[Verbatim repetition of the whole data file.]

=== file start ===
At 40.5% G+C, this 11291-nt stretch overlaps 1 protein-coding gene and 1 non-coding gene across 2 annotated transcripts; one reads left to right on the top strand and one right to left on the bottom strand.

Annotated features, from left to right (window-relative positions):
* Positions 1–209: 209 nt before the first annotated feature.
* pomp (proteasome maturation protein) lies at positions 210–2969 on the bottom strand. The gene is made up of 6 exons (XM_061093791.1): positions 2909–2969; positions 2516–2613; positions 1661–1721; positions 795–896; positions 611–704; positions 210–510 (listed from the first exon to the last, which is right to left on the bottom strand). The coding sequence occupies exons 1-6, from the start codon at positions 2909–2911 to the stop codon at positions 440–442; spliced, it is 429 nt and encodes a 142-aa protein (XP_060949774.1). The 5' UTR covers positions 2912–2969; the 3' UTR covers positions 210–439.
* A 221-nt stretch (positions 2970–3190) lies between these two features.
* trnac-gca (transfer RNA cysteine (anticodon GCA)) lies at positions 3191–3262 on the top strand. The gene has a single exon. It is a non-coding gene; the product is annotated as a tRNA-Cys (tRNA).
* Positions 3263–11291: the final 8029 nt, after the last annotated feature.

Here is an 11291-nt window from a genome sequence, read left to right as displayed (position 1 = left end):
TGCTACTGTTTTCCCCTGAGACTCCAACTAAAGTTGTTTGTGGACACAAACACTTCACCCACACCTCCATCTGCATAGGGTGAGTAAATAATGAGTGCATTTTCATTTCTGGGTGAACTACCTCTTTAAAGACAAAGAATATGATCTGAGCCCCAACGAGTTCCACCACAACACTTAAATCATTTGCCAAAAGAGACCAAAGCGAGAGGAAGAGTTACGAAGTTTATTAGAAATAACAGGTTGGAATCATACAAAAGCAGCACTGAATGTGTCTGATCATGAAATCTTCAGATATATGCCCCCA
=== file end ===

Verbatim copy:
At 40.5% G+C, this 11291-nt stretch overlaps 1 protein-coding gene and 1 non-coding gene across 2 annotated transcripts; one reads left to right on the top strand and one right to left on the bottom strand.

Annotated features, from left to right (window-relative positions):
* Positions 1–209: 209 nt before the first annotated feature.
* pomp (proteasome maturation protein) lies at positions 210–2969 on the bottom strand. The gene is made up of 6 exons (XM_061093791.1): positions 2909–2969; positions 2516–2613; positions 1661–1721; positions 795–896; positions 611–704; positions 210–510 (listed from the first exon to the last, which is right to left on the bottom strand). The coding sequence occupies exons 1-6, from the start codon at positions 2909–2911 to the stop codon at positions 440–442; spliced, it is 429 nt and encodes a 142-aa protein (XP_060949774.1). The 5' UTR covers positions 2912–2969; the 3' UTR covers positions 210–439.
* A 221-nt stretch (positions 2970–3190) lies between these two features.
* trnac-gca (transfer RNA cysteine (anticodon GCA)) lies at positions 3191–3262 on the top strand. The gene has a single exon. It is a non-coding gene; the product is annotated as a tRNA-Cys (tRNA).
* Positions 3263–11291: the final 8029 nt, after the last annotated feature.

Here is an 11291-nt window from a genome sequence, read left to right as displayed (position 1 = left end):
TGCTACTGTTTTCCCCTGAGACTCCAACTAAAGTTGTTTGTGGACACAAACACTTCACCCACACCTCCATCTGCATAGGGTGAGTAAATAATGAGTGCATTTTCATTTCTGGGTGAACTACCTCTTTAAAGACAAAGAATATGATCTGAGCCCCAACGAGTTCCACCACAACACTTAAATCATTTGCCAAAAGAGACCAAAGCGAGAGGAAGAGTTACGAAGTTTATTAGAAATAACAGGTTGGAATCATACAAAAGCAGCACTGAATGTGTCTGATCATGAAATCTTCAGATATATGCCCCCA